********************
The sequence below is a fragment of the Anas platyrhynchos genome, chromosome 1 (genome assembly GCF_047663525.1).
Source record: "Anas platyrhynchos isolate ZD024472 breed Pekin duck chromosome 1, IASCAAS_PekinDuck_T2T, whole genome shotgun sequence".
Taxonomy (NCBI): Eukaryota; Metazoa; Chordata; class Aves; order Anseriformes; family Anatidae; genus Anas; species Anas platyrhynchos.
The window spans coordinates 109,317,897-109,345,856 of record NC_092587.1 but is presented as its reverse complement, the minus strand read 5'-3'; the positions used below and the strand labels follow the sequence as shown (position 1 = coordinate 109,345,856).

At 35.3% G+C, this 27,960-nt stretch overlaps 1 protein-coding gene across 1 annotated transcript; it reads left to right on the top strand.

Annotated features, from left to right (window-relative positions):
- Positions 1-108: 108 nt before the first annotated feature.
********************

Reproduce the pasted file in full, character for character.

The sequence below is a fragment of the Anas platyrhynchos genome, chromosome 1 (genome assembly GCF_047663525.1).
Source record: "Anas platyrhynchos isolate ZD024472 breed Pekin duck chromosome 1, IASCAAS_PekinDuck_T2T, whole genome shotgun sequence".
Taxonomy (NCBI): Eukaryota; Metazoa; Chordata; class Aves; order Anseriformes; family Anatidae; genus Anas; species Anas platyrhynchos.
The window spans coordinates 109,317,897-109,345,856 of record NC_092587.1 but is presented as its reverse complement, the minus strand read 5'-3'; the positions used below and the strand labels follow the sequence as shown (position 1 = coordinate 109,345,856).

At 35.3% G+C, this 27,960-nt stretch overlaps 1 protein-coding gene across 1 annotated transcript; it reads left to right on the top strand.

Annotated features, from left to right (window-relative positions):
- Positions 1-108: 108 nt before the first annotated feature.